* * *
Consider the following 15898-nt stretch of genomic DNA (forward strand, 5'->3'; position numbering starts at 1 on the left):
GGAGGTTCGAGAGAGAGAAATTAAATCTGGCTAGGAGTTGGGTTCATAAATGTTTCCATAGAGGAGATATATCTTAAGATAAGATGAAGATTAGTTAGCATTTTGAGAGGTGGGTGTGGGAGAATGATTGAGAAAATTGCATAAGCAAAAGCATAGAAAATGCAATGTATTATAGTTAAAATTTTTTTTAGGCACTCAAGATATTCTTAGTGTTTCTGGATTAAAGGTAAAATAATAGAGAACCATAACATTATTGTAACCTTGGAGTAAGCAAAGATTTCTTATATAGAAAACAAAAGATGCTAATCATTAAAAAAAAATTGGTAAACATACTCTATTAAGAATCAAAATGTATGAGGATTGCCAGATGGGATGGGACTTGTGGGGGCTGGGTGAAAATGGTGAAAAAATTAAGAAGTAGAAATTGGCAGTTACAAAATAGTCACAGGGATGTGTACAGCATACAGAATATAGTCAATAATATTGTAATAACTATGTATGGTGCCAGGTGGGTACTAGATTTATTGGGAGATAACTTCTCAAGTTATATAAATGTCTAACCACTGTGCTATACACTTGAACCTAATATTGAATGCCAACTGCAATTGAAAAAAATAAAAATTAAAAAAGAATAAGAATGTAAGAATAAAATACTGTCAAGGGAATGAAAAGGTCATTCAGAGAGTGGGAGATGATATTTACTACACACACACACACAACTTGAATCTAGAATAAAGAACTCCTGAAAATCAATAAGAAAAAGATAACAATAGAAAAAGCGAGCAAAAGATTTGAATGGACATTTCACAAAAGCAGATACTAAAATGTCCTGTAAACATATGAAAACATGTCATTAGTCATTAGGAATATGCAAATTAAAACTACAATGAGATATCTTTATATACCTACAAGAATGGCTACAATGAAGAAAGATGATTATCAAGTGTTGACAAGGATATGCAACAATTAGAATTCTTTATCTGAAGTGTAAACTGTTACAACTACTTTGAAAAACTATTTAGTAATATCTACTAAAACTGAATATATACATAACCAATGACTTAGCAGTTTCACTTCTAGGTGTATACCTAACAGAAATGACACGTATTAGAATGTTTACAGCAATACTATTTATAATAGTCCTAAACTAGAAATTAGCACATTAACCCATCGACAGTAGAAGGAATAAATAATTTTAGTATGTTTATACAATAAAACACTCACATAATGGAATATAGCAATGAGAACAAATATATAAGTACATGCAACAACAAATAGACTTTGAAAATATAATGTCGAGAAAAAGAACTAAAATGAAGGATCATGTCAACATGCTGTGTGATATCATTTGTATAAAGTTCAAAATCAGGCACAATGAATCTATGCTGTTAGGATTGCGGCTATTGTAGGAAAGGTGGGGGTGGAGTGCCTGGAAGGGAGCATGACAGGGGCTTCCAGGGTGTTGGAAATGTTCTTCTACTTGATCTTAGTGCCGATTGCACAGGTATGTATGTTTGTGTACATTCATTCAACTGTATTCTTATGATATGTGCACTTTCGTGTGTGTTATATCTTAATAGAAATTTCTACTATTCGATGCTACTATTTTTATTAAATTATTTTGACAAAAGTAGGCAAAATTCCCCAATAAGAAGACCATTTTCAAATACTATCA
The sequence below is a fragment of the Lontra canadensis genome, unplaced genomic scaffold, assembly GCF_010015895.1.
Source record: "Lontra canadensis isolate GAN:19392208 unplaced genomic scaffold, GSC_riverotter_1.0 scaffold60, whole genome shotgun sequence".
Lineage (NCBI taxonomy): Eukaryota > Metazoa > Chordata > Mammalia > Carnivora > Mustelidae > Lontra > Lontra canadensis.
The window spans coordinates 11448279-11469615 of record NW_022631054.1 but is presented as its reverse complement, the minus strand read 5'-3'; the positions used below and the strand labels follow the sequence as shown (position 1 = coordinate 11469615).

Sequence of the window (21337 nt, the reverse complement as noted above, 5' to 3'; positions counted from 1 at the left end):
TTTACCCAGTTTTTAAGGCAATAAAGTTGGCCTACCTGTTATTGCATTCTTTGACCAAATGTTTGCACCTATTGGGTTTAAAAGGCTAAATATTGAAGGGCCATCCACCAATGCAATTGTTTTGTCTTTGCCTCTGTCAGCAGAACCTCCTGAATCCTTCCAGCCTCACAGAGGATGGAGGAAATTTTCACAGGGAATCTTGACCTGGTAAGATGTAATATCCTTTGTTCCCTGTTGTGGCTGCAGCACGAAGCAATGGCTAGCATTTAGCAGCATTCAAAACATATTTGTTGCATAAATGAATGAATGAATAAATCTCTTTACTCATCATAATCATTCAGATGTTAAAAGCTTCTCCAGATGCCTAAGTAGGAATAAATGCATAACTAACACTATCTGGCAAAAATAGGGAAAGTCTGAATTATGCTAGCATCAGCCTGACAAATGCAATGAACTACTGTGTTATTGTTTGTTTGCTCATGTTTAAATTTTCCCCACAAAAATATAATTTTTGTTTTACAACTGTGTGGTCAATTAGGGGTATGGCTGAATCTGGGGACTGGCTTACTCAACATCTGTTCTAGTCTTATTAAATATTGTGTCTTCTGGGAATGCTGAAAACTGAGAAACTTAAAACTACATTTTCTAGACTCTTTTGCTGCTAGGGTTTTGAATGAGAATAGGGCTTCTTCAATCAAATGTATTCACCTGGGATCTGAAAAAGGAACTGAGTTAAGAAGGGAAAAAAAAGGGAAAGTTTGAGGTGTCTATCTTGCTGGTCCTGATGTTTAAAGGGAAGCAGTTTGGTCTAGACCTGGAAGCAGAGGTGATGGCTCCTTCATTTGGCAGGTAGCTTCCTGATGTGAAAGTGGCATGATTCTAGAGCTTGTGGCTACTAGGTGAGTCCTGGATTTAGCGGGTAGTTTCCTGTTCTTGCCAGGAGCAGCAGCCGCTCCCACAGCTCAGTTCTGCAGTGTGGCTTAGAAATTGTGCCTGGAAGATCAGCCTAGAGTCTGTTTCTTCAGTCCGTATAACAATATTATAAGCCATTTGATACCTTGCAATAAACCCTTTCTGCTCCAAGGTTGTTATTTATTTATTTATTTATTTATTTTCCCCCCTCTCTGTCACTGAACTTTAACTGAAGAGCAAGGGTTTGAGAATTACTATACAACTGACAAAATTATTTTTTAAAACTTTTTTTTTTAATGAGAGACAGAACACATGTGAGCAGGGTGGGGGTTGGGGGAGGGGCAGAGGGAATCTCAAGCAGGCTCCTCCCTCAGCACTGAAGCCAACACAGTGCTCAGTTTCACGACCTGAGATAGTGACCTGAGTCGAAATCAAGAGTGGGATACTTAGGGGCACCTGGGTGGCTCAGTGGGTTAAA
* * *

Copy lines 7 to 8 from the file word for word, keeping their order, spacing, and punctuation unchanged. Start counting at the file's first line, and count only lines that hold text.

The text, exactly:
Sequence of the window (21337 nt, the reverse complement as noted above, 5' to 3'; positions counted from 1 at the left end):
TTTACCCAGTTTTTAAGGCAATAAAGTTGGCCTACCTGTTATTGCATTCTTTGACCAAATGTTTGCACCTATTGGGTTTAAAAGGCTAAATATTGAAGGGCCATCCACCAATGCAATTGTTTTGTCTTTGCCTCTGTCAGCAGAACCTCCTGAATCCTTCCAGCCTCACAGAGGATGGAGGAAATTTTCACAGGGAATCTTGACCTGGTAAGATGTAATATCCTTTGTTCCCTGTTGTGGCTGCAGCACGAAGCAATGGCTAGCATTTAGCAGCATTCAAAACATATTTGTTGCATAAATGAATGAATGAATAAATCTCTTTACTCATCATAATCATTCAGATGTTAAAAGCTTCTCCAGATGCCTAAGTAGGAATAAATGCATAACTAACACTATCTGGCAAAAATAGGGAAAGTCTGAATTATGCTAGCATCAGCCTGACAAATGCAATGAACTACTGTGTTATTGTTTGTTTGCTCATGTTTAAATTTTCCCCACAAAAATATAATTTTTGTTTTACAACTGTGTGGTCAATTAGGGGTATGGCTGAATCTGGGGACTGGCTTACTCAACATCTGTTCTAGTCTTATTAAATATTGTGTCTTCTGGGAATGCTGAAAACTGAGAAACTTAAAACTACATTTTCTAGACTCTTTTGCTGCTAGGGTTTTGAATGAGAATAGGGCTTCTTCAATCAAATGTATTCACCTGGGATCTGAAAAAGGAACTGAGTTAAGAAGGGAAAAAAAAGGGAAAGTTTGAGGTGTCTATCTTGCTGGTCCTGATGTTTAAAGGGAAGCAGTTTGGTCTAGACCTGGAAGCAGAGGTGATGGCTCCTTCATTTGGCAGGTAGCTTCCTGATGTGAAAGTGGCATGATTCTAGAGCTTGTGGCTACTAGGTGAGTCCTGGATTTAGCGGGTAGTTTCCTGTTCTTGCCAGGAGCAGCAGCCGCTCCCACAGCTCAGTTCTGCAGTGTGGCTTAGAAATTGTGCCTGGAAGATCAGCCTAGAGTCTGTTTCTTCAGTCCGTATAACAATATTATAAGCCATTTGATACCTTGCAATAAACCCTTTCTGCTCCAAGGTTGTTATTTATTTATTTATTTATTTATTTTCCCCCCTCTCTGTCACTGAACTTTAACTGAAGAGCAAGGGTTTGAGAATTACTATACAACTGACAAAATTATTTTTTAAAACTTTTTTTTTTAATGAGAGACAGAACACATGTGAGCAGGGTGGGGGTTGGGGGAGGGGCAGAGGGAATCTCAAGCAGGCTCCTCCCTCAGCACTGAAGCCAACACAGTGCTCAGTTTCACGACCTGAGATAGTGACCTGAGTCGAAATCAAGAGTGGGATACTTAGGGGCACCTGGGTGGCTCAGTGGGTTAAA